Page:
This is the sole opinion of the author and does not reflect that of Your EDM.

Hollow. This seems to be the only way that I can describe the feeling of waking up to another string of headlines regarding a mass shooting in our country. At the time of writing, there have been 50 reported deaths and another 53 injured with numbers on both accounts likely to rise. My internal driving force is telling me to punch a hole in a wall, scream in the face of someone whose online comments border on the sickening, or bury myself in distracting videos and other social media nonsense until the media flurry blows over and I can return to a computer without seeing articles or discussions that compromise my senses of stability and strength. None of these things, however, will help to further the maturation of this country as a whole nor cure me of the nauseating despair that I’m experiencing. As I’ve said before, time is needed.

The effects that these attacks have on me, personally, have become more and more intimate and real as they occur. The news tidbits and water cooler conversations used to feel distant. The shootings were startling, horrifying and devastating to an extent, but were never near enough to my own life path to make me feel as if I was anything more than a far-off onlooker. However, when attendees of nightlife venues and clubs began to be massacred in Paris and now Orlando, I saw myself in them. My feeling, then, transformed into something far more visceral and personal than I could have anticipated.

I say this not to place myself in the center of this national tragedy, understand that. I say it to attempt to convey why I’m feeling the way that I do and, in a way, use this platform as a way to find clarity and direction for my own fear and hurt. Whoever reads this will likely have opinions and values that differ from mine, and I in no manner wish to attack or belittle anyone’s point of view on such a terrible circumstance. Instead, I hope that hearing my own thought process and ideas on the matter might translate into a bit more understanding and reflection on your own ideas, be they in line with or opposed to my own.

This is why I’m hurting right now.


For decades, the LGBTQ community has stood as an essential pillar for the longevity and values behind the nightlife and dance music circuits. Clubs like Orlando’s Pulse have, for longer than I’ve been alive, existed as spaces to bring people together. Those who enter wear badges of acceptance and inclusion on their sleeves. They are places of leisure, of security, of revelry and of those that seek to represent and maintain the spirit, presence and basic civil rights of historically persecuted communities. The existence of clubs like Pulse has led, directly, to the kind of global movements that now characterize our modern EDM scene and its various offshoots. They are responsible for the proliferation and spread of communities that actively and seriously save the lives of individuals who would otherwise have nowhere to go. They have inspired hope, conjured strength and shown that love can exist in places and in people with a greater need than those on the outside can realize.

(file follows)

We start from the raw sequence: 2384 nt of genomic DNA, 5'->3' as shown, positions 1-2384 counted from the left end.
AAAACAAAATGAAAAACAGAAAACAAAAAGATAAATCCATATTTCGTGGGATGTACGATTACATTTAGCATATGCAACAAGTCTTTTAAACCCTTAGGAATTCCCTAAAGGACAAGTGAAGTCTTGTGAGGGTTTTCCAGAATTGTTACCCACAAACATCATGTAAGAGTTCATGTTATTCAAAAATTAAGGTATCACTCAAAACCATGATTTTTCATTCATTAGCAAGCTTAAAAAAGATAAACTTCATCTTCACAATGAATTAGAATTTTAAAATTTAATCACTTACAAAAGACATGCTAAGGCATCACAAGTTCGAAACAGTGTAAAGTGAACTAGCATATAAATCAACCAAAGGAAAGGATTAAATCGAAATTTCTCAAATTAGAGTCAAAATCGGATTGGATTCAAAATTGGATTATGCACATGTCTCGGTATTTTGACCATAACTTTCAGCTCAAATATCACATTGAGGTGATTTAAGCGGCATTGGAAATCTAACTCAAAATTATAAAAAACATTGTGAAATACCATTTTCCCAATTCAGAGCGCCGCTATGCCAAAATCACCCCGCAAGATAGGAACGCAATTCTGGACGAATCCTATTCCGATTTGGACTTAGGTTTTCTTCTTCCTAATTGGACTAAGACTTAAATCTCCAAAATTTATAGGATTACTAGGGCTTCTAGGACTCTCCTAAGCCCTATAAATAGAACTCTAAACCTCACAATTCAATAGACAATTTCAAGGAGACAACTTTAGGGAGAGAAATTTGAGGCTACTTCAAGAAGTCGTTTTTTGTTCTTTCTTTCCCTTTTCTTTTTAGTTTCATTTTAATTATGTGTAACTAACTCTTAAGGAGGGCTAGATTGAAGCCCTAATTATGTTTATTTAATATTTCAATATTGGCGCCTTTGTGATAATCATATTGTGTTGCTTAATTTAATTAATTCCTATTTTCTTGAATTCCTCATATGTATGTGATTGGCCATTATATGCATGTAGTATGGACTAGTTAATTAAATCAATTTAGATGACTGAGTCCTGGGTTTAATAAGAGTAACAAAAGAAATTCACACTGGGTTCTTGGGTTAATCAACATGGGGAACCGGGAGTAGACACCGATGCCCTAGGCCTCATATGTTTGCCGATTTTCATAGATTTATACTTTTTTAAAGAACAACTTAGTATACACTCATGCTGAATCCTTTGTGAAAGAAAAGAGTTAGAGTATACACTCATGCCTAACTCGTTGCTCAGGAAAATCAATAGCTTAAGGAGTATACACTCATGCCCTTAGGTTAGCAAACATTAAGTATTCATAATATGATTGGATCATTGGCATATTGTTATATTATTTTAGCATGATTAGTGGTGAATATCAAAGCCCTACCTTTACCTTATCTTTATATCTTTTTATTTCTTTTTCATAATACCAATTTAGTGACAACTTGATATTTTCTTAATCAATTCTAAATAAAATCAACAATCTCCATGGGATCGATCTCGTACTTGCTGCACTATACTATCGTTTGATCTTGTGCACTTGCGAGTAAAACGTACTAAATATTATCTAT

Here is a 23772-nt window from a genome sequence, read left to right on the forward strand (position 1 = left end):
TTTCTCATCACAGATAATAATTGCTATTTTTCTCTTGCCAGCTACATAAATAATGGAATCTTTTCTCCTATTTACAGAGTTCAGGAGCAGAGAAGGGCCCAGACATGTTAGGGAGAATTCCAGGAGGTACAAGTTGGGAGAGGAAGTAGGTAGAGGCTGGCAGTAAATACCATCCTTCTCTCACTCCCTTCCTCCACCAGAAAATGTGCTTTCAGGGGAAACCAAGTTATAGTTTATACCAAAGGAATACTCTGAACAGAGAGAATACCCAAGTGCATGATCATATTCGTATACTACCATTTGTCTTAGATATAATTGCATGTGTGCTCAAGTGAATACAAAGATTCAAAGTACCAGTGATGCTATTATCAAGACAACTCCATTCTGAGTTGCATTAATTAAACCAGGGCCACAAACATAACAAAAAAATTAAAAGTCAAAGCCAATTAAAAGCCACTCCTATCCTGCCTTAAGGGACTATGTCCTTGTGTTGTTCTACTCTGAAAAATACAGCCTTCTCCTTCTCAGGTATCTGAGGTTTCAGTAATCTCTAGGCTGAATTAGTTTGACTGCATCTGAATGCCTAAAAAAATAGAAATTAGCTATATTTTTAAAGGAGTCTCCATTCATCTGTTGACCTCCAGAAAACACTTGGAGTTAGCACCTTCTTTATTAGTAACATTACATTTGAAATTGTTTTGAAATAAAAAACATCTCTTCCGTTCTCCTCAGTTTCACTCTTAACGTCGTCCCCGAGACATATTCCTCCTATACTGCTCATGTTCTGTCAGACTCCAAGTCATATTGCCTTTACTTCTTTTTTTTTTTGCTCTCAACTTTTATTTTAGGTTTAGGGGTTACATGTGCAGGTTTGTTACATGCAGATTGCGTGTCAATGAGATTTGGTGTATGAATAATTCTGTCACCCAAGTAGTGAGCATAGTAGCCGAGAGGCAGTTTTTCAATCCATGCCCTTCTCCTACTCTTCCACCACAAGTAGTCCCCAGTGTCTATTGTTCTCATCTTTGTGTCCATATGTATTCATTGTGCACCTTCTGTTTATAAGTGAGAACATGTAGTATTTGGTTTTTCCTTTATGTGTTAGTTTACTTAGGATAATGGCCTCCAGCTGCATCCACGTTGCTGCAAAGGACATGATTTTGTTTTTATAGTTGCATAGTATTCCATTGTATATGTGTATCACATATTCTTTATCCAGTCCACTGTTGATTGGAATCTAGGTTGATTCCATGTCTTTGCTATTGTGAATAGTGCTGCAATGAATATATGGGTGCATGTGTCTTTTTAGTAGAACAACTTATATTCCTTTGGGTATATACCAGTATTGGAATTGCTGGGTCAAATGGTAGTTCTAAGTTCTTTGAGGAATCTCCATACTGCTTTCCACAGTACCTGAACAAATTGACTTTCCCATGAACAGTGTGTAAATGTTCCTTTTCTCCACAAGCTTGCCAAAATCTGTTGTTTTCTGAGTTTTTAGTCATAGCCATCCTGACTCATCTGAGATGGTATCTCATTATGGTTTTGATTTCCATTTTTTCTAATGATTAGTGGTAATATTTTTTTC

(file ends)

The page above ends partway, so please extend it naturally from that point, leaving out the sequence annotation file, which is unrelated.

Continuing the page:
It is for these reasons that last night’s attack on one such site is so deeply significant to everyone involved in the dance music and LGBTQ sectors. To transform a nightclub such as Pulse, or a music venue such as Paris’ Bataclan, into hate-fueled killing floors is to undo the layers of safety and acceptance around them that men and women have, for decades, dedicated their lives to establish and maintain. It is not only a grizzly attack on the lives of innocents but an assault on the very values of equality and national brotherhood that our country pretends to still embody. As supporters of dance music culture, it is also an attack on our very foundation.

President Obama’s statement, made earlier this afternoon, was frightening in its indicative nature of how little we’ve progressed as a nation towards approaching the future of homegrown gun massacres. This was his 15th time addressing the country after innocent lives were taken by the hands of someone with access to high caliber, automatic weaponry. His face, tone of voice, pacing and body language suggested only one thing: defeat.

It isn’t enough, I believe, to cast fingers of blame, falsely reinforce one’s own preconceived ideas about religion, gun availability or violence, and move on. These things are not conducive to change or increased safety. It is echoed in the president’s speech: “We have to decide if that’s the country we want to be. To actively do nothing is a decision as well.”

For now, however, time is necessary. We should mourn, reflect before reacting, and learn the facts about the incident. From what I’ve seen this afternoon, the Internet and social media spaces seem to largely believe that setting away time for measured thought and clarity is a sign of weakness, cowardice or stupidity. I believe that the opposite is true. Allowing ourselves to fully experience our grief, our anger, our confusion and our fear is exactly what can point us in the right direction when the time comes to make decisions. If we aren’t deeply in touch with the true, personal impacts that such tragedies have on us, how can we act in a responsible and righteous manner?

We cannot use such horrors as opportunities to promote our own preconceived agendas. We should wait, we should feel, and then proceed to act in accordance with our basic humanity. As participants in the growth of the dance music culture and each of its foundational communities, I hope we can come together and carry each other through this very difficult moment.


Images via Phelan M. Ebenhack / Associated Press | Mother Jones